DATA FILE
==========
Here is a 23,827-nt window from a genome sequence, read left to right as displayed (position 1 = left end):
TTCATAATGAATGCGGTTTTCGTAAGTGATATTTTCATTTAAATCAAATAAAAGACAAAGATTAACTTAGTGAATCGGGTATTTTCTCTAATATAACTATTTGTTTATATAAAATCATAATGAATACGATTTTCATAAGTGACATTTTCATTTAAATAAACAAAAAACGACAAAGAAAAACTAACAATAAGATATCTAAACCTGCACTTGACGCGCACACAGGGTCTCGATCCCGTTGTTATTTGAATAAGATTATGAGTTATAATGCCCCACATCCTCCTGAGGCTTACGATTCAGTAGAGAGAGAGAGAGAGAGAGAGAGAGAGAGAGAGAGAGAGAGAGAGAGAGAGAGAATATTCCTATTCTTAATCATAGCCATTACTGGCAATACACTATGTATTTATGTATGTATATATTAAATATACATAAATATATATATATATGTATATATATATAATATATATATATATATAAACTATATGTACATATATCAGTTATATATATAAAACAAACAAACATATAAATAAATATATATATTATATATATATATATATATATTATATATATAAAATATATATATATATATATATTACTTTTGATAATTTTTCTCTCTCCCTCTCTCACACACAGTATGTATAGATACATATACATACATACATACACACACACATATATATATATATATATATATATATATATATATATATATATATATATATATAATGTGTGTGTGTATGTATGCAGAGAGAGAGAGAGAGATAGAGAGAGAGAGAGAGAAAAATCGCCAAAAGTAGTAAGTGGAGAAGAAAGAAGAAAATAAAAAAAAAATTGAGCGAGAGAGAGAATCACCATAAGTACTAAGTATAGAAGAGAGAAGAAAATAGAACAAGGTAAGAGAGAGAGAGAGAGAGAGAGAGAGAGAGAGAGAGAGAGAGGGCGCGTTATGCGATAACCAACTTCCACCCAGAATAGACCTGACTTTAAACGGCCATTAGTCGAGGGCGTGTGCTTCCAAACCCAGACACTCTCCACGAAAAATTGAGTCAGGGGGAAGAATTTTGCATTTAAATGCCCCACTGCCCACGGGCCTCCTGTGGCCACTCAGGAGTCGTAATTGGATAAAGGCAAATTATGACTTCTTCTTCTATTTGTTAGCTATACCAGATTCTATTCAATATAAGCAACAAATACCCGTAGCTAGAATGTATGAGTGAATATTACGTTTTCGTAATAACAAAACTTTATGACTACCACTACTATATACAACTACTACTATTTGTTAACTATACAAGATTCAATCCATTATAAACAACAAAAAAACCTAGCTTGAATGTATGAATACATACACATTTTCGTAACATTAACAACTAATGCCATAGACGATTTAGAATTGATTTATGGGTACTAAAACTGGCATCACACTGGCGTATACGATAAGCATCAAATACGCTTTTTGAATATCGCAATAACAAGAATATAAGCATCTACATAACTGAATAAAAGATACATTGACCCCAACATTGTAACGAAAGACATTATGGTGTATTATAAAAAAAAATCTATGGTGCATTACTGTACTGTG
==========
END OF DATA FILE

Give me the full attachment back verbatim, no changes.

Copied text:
Here is a 23,827-nt window from a genome sequence, read left to right as displayed (position 1 = left end):
TTCATAATGAATGCGGTTTTCGTAAGTGATATTTTCATTTAAATCAAATAAAAGACAAAGATTAACTTAGTGAATCGGGTATTTTCTCTAATATAACTATTTGTTTATATAAAATCATAATGAATACGATTTTCATAAGTGACATTTTCATTTAAATAAACAAAAAACGACAAAGAAAAACTAACAATAAGATATCTAAACCTGCACTTGACGCGCACACAGGGTCTCGATCCCGTTGTTATTTGAATAAGATTATGAGTTATAATGCCCCACATCCTCCTGAGGCTTACGATTCAGTAGAGAGAGAGAGAGAGAGAGAGAGAGAGAGAGAGAGAGAGAGAGAGAGAGAGAGAATATTCCTATTCTTAATCATAGCCATTACTGGCAATACACTATGTATTTATGTATGTATATATTAAATATACATAAATATATATATATATGTATATATATATAATATATATATATATATAAACTATATGTACATATATCAGTTATATATATAAAACAAACAAACATATAAATAAATATATATATTATATATATATATATATATATTATATATATAAAATATATATATATATATATATTACTTTTGATAATTTTTCTCTCTCCCTCTCTCACACACAGTATGTATAGATACATATACATACATACATACACACACACATATATATATATATATATATATATATATATATATATATATATATATATATATAATGTGTGTGTGTATGTATGCAGAGAGAGAGAGAGAGATAGAGAGAGAGAGAGAGAAAAATCGCCAAAAGTAGTAAGTGGAGAAGAAAGAAGAAAATAAAAAAAAAATTGAGCGAGAGAGAGAATCACCATAAGTACTAAGTATAGAAGAGAGAAGAAAATAGAACAAGGTAAGAGAGAGAGAGAGAGAGAGAGAGAGAGAGAGAGAGAGAGAGGGCGCGTTATGCGATAACCAACTTCCACCCAGAATAGACCTGACTTTAAACGGCCATTAGTCGAGGGCGTGTGCTTCCAAACCCAGACACTCTCCACGAAAAATTGAGTCAGGGGGAAGAATTTTGCATTTAAATGCCCCACTGCCCACGGGCCTCCTGTGGCCACTCAGGAGTCGTAATTGGATAAAGGCAAATTATGACTTCTTCTTCTATTTGTTAGCTATACCAGATTCTATTCAATATAAGCAACAAATACCCGTAGCTAGAATGTATGAGTGAATATTACGTTTTCGTAATAACAAAACTTTATGACTACCACTACTATATACAACTACTACTATTTGTTAACTATACAAGATTCAATCCATTATAAACAACAAAAAAACCTAGCTTGAATGTATGAATACATACACATTTTCGTAACATTAACAACTAATGCCATAGACGATTTAGAATTGATTTATGGGTACTAAAACTGGCATCACACTGGCGTATACGATAAGCATCAAATACGCTTTTTGAATATCGCAATAACAAGAATATAAGCATCTACATAACTGAATAAAAGATACATTGACCCCAACATTGTAACGAAAGACATTATGGTGTATTATAAAAAAAAATCTATGGTGCATTACTGTACTGTG